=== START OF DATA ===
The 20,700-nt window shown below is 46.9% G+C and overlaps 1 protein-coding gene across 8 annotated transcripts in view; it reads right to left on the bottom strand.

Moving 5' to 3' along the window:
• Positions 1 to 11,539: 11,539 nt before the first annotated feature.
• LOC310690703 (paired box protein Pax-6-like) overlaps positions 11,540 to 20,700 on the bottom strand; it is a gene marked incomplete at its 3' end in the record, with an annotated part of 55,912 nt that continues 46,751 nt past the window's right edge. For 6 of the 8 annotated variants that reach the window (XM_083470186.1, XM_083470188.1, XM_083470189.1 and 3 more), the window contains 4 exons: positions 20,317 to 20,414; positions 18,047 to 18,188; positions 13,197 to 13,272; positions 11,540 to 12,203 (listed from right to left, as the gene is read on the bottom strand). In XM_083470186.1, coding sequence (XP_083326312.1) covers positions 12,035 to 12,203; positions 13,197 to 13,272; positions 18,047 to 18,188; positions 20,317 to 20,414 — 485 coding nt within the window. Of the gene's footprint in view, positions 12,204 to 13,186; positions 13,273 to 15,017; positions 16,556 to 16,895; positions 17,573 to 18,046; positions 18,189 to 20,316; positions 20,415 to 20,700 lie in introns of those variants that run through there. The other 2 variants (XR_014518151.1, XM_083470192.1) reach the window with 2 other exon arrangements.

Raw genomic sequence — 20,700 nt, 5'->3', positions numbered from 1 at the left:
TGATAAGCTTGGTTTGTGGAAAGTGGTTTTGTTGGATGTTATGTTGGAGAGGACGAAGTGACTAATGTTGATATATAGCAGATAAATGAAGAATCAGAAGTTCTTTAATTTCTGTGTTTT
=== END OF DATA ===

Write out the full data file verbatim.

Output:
The 20,700-nt window shown below is 46.9% G+C and overlaps 1 protein-coding gene across 8 annotated transcripts in view; it reads right to left on the bottom strand.

Moving 5' to 3' along the window:
• Positions 1 to 11,539: 11,539 nt before the first annotated feature.
• LOC310690703 (paired box protein Pax-6-like) overlaps positions 11,540 to 20,700 on the bottom strand; it is a gene marked incomplete at its 3' end in the record, with an annotated part of 55,912 nt that continues 46,751 nt past the window's right edge. For 6 of the 8 annotated variants that reach the window (XM_083470186.1, XM_083470188.1, XM_083470189.1 and 3 more), the window contains 4 exons: positions 20,317 to 20,414; positions 18,047 to 18,188; positions 13,197 to 13,272; positions 11,540 to 12,203 (listed from right to left, as the gene is read on the bottom strand). In XM_083470186.1, coding sequence (XP_083326312.1) covers positions 12,035 to 12,203; positions 13,197 to 13,272; positions 18,047 to 18,188; positions 20,317 to 20,414 — 485 coding nt within the window. Of the gene's footprint in view, positions 12,204 to 13,186; positions 13,273 to 15,017; positions 16,556 to 16,895; positions 17,573 to 18,046; positions 18,189 to 20,316; positions 20,415 to 20,700 lie in introns of those variants that run through there. The other 2 variants (XR_014518151.1, XM_083470192.1) reach the window with 2 other exon arrangements.

Raw genomic sequence — 20,700 nt, 5'->3', positions numbered from 1 at the left:
TGATAAGCTTGGTTTGTGGAAAGTGGTTTTGTTGGATGTTATGTTGGAGAGGACGAAGTGACTAATGTTGATATATAGCAGATAAATGAAGAATCAGAAGTTCTTTAATTTCTGTGTTTT